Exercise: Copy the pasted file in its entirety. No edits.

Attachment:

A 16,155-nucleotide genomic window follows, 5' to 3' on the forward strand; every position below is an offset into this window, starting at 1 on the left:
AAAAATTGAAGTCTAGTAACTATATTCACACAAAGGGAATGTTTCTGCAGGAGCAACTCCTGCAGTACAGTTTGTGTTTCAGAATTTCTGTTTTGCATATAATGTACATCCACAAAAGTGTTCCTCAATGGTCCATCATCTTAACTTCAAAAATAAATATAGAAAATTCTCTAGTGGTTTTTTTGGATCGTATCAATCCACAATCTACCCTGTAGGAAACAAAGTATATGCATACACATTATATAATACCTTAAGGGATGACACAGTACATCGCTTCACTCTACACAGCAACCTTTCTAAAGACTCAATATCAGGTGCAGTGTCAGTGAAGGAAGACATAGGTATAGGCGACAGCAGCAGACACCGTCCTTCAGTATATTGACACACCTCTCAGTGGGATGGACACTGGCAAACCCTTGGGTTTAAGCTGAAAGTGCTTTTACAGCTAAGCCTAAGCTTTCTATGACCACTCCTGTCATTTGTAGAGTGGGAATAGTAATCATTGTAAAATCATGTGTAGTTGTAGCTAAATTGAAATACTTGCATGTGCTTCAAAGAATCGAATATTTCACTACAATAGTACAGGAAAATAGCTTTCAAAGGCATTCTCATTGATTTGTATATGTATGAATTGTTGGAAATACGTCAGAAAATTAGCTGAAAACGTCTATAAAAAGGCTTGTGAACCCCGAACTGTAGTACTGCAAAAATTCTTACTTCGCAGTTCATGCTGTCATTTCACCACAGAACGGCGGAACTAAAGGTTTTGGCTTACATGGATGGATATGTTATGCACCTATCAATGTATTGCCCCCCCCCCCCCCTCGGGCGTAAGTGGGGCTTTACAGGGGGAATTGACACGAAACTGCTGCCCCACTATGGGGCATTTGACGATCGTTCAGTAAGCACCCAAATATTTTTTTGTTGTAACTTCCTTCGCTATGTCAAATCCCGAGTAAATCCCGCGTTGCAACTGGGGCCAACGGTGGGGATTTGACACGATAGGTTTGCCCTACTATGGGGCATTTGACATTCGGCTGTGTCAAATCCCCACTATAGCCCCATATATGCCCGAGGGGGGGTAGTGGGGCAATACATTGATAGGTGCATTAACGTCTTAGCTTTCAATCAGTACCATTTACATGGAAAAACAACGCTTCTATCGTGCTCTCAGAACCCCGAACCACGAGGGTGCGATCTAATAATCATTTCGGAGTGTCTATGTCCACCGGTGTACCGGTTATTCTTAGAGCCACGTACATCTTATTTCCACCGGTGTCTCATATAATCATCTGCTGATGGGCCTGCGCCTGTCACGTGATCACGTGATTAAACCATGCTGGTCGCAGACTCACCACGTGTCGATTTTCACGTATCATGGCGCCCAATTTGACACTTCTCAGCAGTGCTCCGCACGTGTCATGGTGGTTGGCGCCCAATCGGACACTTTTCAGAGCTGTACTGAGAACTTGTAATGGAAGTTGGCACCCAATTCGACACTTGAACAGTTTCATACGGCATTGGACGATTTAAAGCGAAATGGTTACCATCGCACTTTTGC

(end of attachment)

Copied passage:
A 16,155-nucleotide genomic window follows, 5' to 3' on the forward strand; every position below is an offset into this window, starting at 1 on the left:
AAAAATTGAAGTCTAGTAACTATATTCACACAAAGGGAATGTTTCTGCAGGAGCAACTCCTGCAGTACAGTTTGTGTTTCAGAATTTCTGTTTTGCATATAATGTACATCCACAAAAGTGTTCCTCAATGGTCCATCATCTTAACTTCAAAAATAAATATAGAAAATTCTCTAGTGGTTTTTTTGGATCGTATCAATCCACAATCTACCCTGTAGGAAACAAAGTATATGCATACACATTATATAATACCTTAAGGGATGACACAGTACATCGCTTCACTCTACACAGCAACCTTTCTAAAGACTCAATATCAGGTGCAGTGTCAGTGAAGGAAGACATAGGTATAGGCGACAGCAGCAGACACCGTCCTTCAGTATATTGACACACCTCTCAGTGGGATGGACACTGGCAAACCCTTGGGTTTAAGCTGAAAGTGCTTTTACAGCTAAGCCTAAGCTTTCTATGACCACTCCTGTCATTTGTAGAGTGGGAATAGTAATCATTGTAAAATCATGTGTAGTTGTAGCTAAATTGAAATACTTGCATGTGCTTCAAAGAATCGAATATTTCACTACAATAGTACAGGAAAATAGCTTTCAAAGGCATTCTCATTGATTTGTATATGTATGAATTGTTGGAAATACGTCAGAAAATTAGCTGAAAACGTCTATAAAAAGGCTTGTGAACCCCGAACTGTAGTACTGCAAAAATTCTTACTTCGCAGTTCATGCTGTCATTTCACCACAGAACGGCGGAACTAAAGGTTTTGGCTTACATGGATGGATATGTTATGCACCTATCAATGTATTGCCCCCCCCCCCCCCTCGGGCGTAAGTGGGGCTTTACAGGGGGAATTGACACGAAACTGCTGCCCCACTATGGGGCATTTGACGATCGTTCAGTAAGCACCCAAATATTTTTTTGTTGTAACTTCCTTCGCTATGTCAAATCCCGAGTAAATCCCGCGTTGCAACTGGGGCCAACGGTGGGGATTTGACACGATAGGTTTGCCCTACTATGGGGCATTTGACATTCGGCTGTGTCAAATCCCCACTATAGCCCCATATATGCCCGAGGGGGGGTAGTGGGGCAATACATTGATAGGTGCATTAACGTCTTAGCTTTCAATCAGTACCATTTACATGGAAAAACAACGCTTCTATCGTGCTCTCAGAACCCCGAACCACGAGGGTGCGATCTAATAATCATTTCGGAGTGTCTATGTCCACCGGTGTACCGGTTATTCTTAGAGCCACGTACATCTTATTTCCACCGGTGTCTCATATAATCATCTGCTGATGGGCCTGCGCCTGTCACGTGATCACGTGATTAAACCATGCTGGTCGCAGACTCACCACGTGTCGATTTTCACGTATCATGGCGCCCAATTTGACACTTCTCAGCAGTGCTCCGCACGTGTCATGGTGGTTGGCGCCCAATCGGACACTTTTCAGAGCTGTACTGAGAACTTGTAATGGAAGTTGGCACCCAATTCGACACTTGAACAGTTTCATACGGCATTGGACGATTTAAAGCGAAATGGTTACCATCGCACTTTTGC